For somebody to change their way of life, their relationship with food and their health, is i feel something to be applauded and at the very least not mocked.
    I also document my slimmingworld journey @slimwithpaula and find real motivation from many other slimming world members and food enthusiasts everyday.
    I do agree with you that there is great enjoymeny to be found in eating a well prepared hot chilli cooked with fresh good quality ingredients and I enjoy this meal and many more like it everyday often with produce I’ve grown myself and best of all they’re all syn free.
    I don’t nor did i hate my body I just reached a point where i knew i needed to realistically look at the sustainability of my lifestyle.

    Looking forward to your next blog post.

    • Duckie89
    • April 14, 2017

    Here’s my two cents worth… It is a life change, yes you are allowed processed food but at the end of the day slimming world is about choice. If you were to go into the nutritional value and good and bad fats and whatever else with people trying to lose weight, only a small percentage would stick to the plan. There are lots of people trying to lose weight and be healthy and are following all kinds of diets and plans and I think for a lot of us it works.. It doesn’t over complicate everything, it keeps it simple and provides you with a choice. We are all so busy these days that we need a lifestyle change like slimming world where we can eat healthily and get ourselves back to healthy weight and healthy mindset. For me it taught me how to make meals from scratch whilst keeping food high in fats and calories to a minimum. Yes you can have mug shots, these are convenience foods when life is passing you by and you cannot manage to make up a quick lunch, but you will see majority of sw members are cooking meals from scratch and not filling up on processed foods. And hey.. There’s nothing wrong with a treat like a curly wurly! You never feel deprived on sw as you do with other diets, because it’s s change in your everyday eating habits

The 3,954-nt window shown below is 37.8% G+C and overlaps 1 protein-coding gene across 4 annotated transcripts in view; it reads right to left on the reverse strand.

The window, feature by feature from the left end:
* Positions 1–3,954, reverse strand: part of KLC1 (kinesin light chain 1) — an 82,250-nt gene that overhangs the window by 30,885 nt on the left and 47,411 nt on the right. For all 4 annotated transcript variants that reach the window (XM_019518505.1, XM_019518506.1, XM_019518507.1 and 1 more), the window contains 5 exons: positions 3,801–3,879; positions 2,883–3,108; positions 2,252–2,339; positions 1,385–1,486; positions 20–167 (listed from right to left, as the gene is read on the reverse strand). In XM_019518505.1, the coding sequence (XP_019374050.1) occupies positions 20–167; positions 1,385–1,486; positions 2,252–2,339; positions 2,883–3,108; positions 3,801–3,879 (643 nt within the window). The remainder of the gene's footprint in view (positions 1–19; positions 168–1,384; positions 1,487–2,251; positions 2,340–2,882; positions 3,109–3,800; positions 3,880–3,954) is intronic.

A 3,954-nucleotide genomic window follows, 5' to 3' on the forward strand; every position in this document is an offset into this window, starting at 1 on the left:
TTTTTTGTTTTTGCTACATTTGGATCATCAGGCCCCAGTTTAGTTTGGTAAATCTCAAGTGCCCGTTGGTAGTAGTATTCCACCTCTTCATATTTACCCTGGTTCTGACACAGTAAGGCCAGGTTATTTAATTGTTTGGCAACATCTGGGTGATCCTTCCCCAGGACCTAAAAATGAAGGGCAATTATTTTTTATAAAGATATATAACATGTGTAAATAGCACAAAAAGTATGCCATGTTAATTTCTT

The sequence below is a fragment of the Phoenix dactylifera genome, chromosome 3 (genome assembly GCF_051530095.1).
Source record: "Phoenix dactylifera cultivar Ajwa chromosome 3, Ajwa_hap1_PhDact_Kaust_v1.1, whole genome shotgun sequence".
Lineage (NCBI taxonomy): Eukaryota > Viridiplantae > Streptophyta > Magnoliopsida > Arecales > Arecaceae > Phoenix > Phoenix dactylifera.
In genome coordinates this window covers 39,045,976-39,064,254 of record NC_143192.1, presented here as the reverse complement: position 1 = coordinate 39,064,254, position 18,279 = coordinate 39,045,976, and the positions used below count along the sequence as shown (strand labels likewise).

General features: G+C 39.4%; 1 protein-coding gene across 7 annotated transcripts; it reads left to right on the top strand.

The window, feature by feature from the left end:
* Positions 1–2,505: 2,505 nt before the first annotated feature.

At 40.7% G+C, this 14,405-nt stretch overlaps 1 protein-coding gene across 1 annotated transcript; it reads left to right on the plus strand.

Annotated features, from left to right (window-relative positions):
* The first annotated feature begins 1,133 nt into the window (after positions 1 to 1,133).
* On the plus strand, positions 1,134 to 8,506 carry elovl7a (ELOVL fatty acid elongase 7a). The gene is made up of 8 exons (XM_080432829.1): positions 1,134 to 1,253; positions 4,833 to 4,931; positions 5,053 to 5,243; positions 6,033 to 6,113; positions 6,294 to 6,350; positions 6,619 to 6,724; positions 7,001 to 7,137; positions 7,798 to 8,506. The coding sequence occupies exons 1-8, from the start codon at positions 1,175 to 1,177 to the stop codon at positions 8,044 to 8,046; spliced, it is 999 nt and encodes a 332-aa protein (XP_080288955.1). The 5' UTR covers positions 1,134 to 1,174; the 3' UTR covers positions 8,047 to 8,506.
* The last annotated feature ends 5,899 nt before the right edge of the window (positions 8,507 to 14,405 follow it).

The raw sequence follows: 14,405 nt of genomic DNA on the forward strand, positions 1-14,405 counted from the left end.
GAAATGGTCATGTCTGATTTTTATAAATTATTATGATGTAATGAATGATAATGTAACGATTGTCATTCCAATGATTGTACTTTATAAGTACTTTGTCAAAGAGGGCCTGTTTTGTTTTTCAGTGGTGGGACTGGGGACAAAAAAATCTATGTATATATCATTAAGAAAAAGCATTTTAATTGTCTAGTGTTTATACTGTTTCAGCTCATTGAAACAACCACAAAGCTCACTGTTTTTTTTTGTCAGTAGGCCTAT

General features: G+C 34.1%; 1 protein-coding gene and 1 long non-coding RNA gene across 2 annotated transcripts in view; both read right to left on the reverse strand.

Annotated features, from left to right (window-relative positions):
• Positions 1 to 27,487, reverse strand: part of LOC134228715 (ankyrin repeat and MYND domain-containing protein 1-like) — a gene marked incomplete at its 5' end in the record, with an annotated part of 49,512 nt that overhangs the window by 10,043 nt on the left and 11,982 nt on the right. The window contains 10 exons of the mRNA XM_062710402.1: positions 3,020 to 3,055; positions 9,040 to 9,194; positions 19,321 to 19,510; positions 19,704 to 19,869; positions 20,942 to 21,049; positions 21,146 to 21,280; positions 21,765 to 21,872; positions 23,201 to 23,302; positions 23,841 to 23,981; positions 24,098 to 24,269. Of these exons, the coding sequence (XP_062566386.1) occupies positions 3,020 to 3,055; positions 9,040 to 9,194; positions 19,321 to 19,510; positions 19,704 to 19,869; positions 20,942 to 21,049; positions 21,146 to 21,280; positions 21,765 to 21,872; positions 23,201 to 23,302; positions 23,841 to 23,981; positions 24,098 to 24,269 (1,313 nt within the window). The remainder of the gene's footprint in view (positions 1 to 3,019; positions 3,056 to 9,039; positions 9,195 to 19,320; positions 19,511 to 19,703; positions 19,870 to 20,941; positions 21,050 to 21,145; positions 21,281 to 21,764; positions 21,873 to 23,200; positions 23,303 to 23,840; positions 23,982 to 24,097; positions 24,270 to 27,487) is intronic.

3. This post is hilarious, mainly be cause it is spot on about slimming world and the people who attend having no clue about food. The other side of it though is that I am a proud slimming world member having lost 3 stone and counting. Probably the reason I think the plan works for me is because I DO know about nutrition (well the basics, as in I know that vegetables are very low in calories which is why we re encouraged to fill our plate with them, or that avocados aren’t bad for us but if we want to lose weight you have to limit your intake of them, good fats are good for us but we can still over consume on them). I’m always baffled by things people say in group about food and what they eat or why. But at the end of the day, I don’t judge my success on the plan by other peoples failures to understand. I just work away at it trying to make sensible choices. I do have to disagree with the closing statement in the piece though, there is a huge emphasis on making better food choices and cooking from scratch with fresh whole ingredients. Half of the people in my group claimed they didn’t cook/couldn’t cook before they joined and now are making meals at home for the family for most of the week. Many have claimed their partners or kids have lost weight just by changing their dinners as a result of one member of the family attending group. The ‘low-synned processed food’ options are available in every diet… take protein bars, full of sugar. I could take on a high fat diet but I’d never lose weight because I don’t work out enough. Everyone has their thing. you have to do what fits your lifestyle. I get that this isn’t your thing and it is a bit of a rant, but the problem with rants are that they are so one sided. And while I agree with a lot of what you say and think slimming world has a way to go about educating people about food or at least how the SW diet actually works, some people just want to eat food and lose weight, they don’t want to be educated. A lot of it is down to the individual’s mindset. If you took what you know about food and applied it to the plan, it would defo work for you. I’m not saying that you need it now, its just another way of looking at things.

    • Michelle
    • May 17, 2017

    Totally agree with you Rosemary. I could never get my head around being actively encouraged to eat processed foods all the time. Mugshots, absolutely vile excuse for food & a huge push on Muller yogurt loaded with artificial sweeteners. The leader I had kept telling us to cut the fat off meat &she said she would give it to the dog or the kids!! Pushing the weight issues onto the rest of the family! I understand it works for a lot of people but it’s definitely not the weight loss group for me